The Challenge Fund grants programme is intended to assist civil society organisations from, and citizens of, eligible countries listed in Annex 1.

Application process

There are four grant application rounds. The deadlines for the rounds are 24.00 GMT on 31 March 2010, 30 June 2010, 30 September 2010 and 31 December 2010.

There is no formal application form but all applicants must apply providing the information requested in annex 2 to these guidelines.

Applicants must send their applications by e-mail in a document containing the information required in annex 2, and any supplementary information, to geninfo@commonwealth.int. Please insert in the e-mail subject “Challenge Fund Application”.

Supplementary information can be sent by post to:

BOT Human Rights Challenge Fund
Commonwealth Foundation
Marlborough House, Pall Mall
London SW1Y 5HY
United Kingdom

If applications do not contain all the necessary information, we will not be able to consider your application during the current round.

Applicants should expect to hear from the Commonwealth Foundation four weeks after the deadline and should not apply to fund activities taking place before then. We cannot award grants for activities that have already taken place.

The decision making process

All potentially eligible grant applications made in the current round are assessed in the light of the Challenge Fund’s grants budget, and the grants which are considered to most closely fit the priorities and areas of interest will be taken forward.

If your application is successful, an email will be sent to you to discuss the details of the grant. Once the details have been agreed by email, a formal letter will be sent setting out the terms and conditions of the grant, along with the reporting templates, requirements and a deadline. Any variation from the grant as approved must first be cleared with the Foundation.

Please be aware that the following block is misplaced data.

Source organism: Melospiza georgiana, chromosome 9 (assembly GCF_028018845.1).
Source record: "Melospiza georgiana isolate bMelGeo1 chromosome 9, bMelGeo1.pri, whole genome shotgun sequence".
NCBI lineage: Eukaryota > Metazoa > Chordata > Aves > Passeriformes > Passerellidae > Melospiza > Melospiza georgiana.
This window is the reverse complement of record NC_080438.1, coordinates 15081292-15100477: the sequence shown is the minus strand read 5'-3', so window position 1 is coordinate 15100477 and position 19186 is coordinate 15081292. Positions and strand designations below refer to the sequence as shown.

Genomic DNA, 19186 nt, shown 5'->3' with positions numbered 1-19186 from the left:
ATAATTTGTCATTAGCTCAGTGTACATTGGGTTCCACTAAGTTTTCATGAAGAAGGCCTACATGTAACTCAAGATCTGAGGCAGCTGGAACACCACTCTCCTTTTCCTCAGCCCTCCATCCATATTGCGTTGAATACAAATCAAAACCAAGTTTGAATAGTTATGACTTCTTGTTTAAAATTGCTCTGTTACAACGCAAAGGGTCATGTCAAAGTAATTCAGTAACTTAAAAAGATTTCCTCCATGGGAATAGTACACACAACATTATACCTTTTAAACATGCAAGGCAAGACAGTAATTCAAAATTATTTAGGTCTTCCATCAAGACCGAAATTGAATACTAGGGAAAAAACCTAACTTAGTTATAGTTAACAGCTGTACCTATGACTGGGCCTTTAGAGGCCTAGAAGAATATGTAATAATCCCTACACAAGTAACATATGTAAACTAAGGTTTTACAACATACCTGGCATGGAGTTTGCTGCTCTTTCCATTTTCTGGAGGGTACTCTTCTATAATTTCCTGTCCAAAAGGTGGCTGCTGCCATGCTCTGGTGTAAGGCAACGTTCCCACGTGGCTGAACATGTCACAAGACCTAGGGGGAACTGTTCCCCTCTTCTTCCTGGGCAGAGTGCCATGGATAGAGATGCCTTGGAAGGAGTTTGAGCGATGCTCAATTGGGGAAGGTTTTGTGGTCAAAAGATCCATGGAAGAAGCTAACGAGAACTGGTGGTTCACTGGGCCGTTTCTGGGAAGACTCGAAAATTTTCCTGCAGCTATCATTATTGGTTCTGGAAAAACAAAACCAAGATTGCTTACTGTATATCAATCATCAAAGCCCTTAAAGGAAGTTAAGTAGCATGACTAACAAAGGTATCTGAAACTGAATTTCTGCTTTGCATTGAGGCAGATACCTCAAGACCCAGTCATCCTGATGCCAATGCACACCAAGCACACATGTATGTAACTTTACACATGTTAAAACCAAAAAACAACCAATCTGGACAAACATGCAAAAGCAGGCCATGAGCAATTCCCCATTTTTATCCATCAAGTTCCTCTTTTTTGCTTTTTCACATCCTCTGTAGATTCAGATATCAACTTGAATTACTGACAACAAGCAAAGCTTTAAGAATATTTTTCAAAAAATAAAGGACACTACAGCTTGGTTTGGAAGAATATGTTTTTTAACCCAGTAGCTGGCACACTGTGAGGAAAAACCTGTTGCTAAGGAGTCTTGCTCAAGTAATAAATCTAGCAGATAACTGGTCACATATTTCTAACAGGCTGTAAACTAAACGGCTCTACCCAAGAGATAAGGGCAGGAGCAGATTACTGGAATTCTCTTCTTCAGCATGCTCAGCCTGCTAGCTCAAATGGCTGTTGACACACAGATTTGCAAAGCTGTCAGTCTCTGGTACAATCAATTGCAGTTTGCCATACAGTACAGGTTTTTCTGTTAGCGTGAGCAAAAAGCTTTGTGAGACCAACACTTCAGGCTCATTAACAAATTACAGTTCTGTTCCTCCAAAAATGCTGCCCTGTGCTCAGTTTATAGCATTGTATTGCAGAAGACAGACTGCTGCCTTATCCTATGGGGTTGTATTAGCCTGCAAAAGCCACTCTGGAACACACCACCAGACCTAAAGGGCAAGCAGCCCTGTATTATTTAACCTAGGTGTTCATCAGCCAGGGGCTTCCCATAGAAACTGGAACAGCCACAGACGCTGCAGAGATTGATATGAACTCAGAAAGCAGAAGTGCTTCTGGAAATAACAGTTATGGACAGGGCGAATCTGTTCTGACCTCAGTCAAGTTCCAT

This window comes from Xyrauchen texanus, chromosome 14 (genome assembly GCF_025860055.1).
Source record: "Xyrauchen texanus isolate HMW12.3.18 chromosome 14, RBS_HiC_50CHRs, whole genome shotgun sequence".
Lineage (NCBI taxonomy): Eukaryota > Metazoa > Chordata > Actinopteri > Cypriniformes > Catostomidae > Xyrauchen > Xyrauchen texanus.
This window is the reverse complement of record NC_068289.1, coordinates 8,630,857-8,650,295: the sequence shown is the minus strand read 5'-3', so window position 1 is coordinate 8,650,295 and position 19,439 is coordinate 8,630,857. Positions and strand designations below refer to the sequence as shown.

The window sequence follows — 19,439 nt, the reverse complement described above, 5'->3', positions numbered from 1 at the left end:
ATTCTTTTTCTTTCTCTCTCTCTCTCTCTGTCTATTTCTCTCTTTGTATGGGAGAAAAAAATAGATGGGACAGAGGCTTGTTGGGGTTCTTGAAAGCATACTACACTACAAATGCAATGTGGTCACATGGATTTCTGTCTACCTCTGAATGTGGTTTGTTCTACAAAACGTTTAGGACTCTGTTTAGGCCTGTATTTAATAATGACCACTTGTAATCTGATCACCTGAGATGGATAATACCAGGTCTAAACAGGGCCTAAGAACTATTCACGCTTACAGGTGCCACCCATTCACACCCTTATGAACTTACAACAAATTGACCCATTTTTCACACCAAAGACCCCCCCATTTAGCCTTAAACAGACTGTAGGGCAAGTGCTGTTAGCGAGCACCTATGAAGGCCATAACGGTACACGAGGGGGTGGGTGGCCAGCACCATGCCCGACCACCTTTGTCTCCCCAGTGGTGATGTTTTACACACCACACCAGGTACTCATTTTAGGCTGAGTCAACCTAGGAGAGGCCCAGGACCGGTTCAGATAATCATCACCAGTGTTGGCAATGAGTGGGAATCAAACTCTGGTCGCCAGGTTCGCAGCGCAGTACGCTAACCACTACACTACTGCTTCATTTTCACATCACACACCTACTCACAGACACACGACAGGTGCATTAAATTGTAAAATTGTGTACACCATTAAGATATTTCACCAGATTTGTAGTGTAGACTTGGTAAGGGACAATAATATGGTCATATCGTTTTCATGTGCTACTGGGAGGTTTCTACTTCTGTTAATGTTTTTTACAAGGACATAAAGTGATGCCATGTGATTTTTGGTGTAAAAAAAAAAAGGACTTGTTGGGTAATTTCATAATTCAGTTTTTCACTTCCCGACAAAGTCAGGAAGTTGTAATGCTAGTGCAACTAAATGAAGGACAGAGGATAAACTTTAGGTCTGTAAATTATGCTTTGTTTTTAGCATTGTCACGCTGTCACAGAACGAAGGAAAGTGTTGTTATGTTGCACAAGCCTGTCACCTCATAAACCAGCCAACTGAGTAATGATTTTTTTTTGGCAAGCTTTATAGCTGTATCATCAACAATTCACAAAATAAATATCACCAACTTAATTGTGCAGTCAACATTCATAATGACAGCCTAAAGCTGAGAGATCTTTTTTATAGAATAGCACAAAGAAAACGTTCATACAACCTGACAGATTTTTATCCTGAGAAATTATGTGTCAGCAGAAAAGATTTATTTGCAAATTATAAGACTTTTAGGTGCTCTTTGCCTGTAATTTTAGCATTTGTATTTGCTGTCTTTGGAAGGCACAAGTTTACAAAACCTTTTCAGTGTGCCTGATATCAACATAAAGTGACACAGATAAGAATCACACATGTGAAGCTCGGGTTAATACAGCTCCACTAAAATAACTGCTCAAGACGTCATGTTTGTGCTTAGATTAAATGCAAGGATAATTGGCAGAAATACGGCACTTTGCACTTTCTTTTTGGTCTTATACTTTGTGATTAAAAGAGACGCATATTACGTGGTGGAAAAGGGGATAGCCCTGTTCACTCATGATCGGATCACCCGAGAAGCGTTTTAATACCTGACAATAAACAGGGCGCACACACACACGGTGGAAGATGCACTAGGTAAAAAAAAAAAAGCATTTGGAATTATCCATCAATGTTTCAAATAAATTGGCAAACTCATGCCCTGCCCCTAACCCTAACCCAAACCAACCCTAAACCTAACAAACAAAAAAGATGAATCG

If your application is not successful, you will receive an email informing you of the outcome of your application.

A list of grants approved will be published on the project website - www.OTscapacityCHRI.org.


All successful applicants are expected to submit a short narrative report on the activity for which funding was requested, as well as a financial report, within six weeks of the end of the activity. Where funding is provided to support participation in an event, the report should focus on the roles the sponsored participants played in the activity and the benefits they obtained. All grantees should report on how their organisation benefited from the grant, what impact the activity had on the situation addressed by it and any plans emerging for future collaboration and follow-up activities. The reporting templates will available on the Project’s website and will be e-mailed to each grantee.
Any photos, activity reports, newspaper articles or publicity material should also be sent to the Commonwealth Foundation.

Grant beneficiaries should also expect to be contacted by the Commonwealth Foundation up to a year after the activity for which they received funding has taken place. The Foundation will be keen to learn of any longer term impact the activity may have had.


It is mandatory for all successful applicants to acknowledge the support of the Challenge Fund in all documents or announcements associated with the activity for which funding is provided. This includes all written documents (reports, publications, press releases) or public announcements (speeches and addresses).
In addition:

  • the Challenge Fund should be mentioned in all printed material;

  • all beneficiaries of funding should be informed of the source; and

  • the Commonwealth Foundation should be sent copies of all documentation produced in association with the activity.

Checklist for submission

Before submitting your application, please check that you have:

  • read the guidelines thoroughly to see whether your project and organisation is eligible;

  • provided all the information as requested in the application set out in annex 2;

  • attached all supplementary information, including, as relevant: